Review of Metaphysics 51 (2):405-407 (1997)

“Is there a medieval philosophy?” The work opens with critiques of answers by Gilson, The Cambridge History of Later Medieval Philosophy, and Alain de Libera, and then, on the basis of first-person singular statements by Bonaventure, Aquinas, Scotus, and Eckhart, each of which concerns a doctrine of prima, communia, or transcendentia, proposes its own. “Over time, my conviction has grown that medieval philosophy can be regarded as a way of transcendental thought, as a scientia transcendens...”. The look back to the middle ages must see through Kant’s erroneous assessment of the doctrine, as well as his influential appropriation of the term “transcendental” to refer to a priori modes of cognition, an appropriation that has infected the very study of medieval transcendental thought ; still, it is striking that, for Aquinas, transcendentals, while not a priori forms, “are the prima of the cognitive order”. The exemplary case of Aquinas is presented both to prove the general conviction and to supply a serious lack in Thomistic studies.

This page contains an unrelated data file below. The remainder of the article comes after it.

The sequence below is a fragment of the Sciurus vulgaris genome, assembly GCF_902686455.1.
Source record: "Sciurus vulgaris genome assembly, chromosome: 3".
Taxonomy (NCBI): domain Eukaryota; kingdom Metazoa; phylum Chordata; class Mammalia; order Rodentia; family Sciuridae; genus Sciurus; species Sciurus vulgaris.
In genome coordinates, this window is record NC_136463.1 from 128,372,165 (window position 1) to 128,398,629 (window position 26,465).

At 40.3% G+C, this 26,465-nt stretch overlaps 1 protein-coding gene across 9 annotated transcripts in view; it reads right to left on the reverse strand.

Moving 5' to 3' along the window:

Keywords Catholic Tradition  Contemporary Philosophy  General Interest
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ISBN(s) 0034-6632
DOI revmetaph1997512132
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